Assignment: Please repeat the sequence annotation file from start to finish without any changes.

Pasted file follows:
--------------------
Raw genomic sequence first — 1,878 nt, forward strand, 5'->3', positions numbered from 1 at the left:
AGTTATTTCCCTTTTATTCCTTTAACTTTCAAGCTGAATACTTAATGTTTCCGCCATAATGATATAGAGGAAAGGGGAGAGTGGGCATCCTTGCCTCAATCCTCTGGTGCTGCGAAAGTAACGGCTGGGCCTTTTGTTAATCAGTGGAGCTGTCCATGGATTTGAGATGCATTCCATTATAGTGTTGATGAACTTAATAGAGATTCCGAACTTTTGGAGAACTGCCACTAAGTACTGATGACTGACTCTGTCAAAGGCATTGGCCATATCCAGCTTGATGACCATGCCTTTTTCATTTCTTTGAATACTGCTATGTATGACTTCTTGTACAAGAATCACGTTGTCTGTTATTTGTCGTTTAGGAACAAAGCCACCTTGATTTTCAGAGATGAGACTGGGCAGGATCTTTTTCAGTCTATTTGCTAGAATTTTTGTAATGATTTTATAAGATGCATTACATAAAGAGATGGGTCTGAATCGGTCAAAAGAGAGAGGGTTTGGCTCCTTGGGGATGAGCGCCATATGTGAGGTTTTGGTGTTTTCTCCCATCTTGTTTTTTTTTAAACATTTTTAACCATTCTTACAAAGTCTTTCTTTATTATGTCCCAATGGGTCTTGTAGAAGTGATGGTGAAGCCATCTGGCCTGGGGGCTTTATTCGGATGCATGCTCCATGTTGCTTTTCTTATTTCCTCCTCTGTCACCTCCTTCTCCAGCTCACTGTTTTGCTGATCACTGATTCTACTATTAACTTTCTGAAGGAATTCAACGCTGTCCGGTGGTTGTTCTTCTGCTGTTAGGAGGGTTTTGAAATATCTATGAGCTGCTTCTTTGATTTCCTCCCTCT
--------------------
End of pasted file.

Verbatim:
Raw genomic sequence first — 1,878 nt, forward strand, 5'->3', positions numbered from 1 at the left:
AGTTATTTCCCTTTTATTCCTTTAACTTTCAAGCTGAATACTTAATGTTTCCGCCATAATGATATAGAGGAAAGGGGAGAGTGGGCATCCTTGCCTCAATCCTCTGGTGCTGCGAAAGTAACGGCTGGGCCTTTTGTTAATCAGTGGAGCTGTCCATGGATTTGAGATGCATTCCATTATAGTGTTGATGAACTTAATAGAGATTCCGAACTTTTGGAGAACTGCCACTAAGTACTGATGACTGACTCTGTCAAAGGCATTGGCCATATCCAGCTTGATGACCATGCCTTTTTCATTTCTTTGAATACTGCTATGTATGACTTCTTGTACAAGAATCACGTTGTCTGTTATTTGTCGTTTAGGAACAAAGCCACCTTGATTTTCAGAGATGAGACTGGGCAGGATCTTTTTCAGTCTATTTGCTAGAATTTTTGTAATGATTTTATAAGATGCATTACATAAAGAGATGGGTCTGAATCGGTCAAAAGAGAGAGGGTTTGGCTCCTTGGGGATGAGCGCCATATGTGAGGTTTTGGTGTTTTCTCCCATCTTGTTTTTTTTTAAACATTTTTAACCATTCTTACAAAGTCTTTCTTTATTATGTCCCAATGGGTCTTGTAGAAGTGATGGTGAAGCCATCTGGCCTGGGGGCTTTATTCGGATGCATGCTCCATGTTGCTTTTCTTATTTCCTCCTCTGTCACCTCCTTCTCCAGCTCACTGTTTTGCTGATCACTGATTCTACTATTAACTTTCTGAAGGAATTCAACGCTGTCCGGTGGTTGTTCTTCTGCTGTTAGGAGGGTTTTGAAATATCTATGAGCTGCTTCTTTGATTTCCTCCCTCT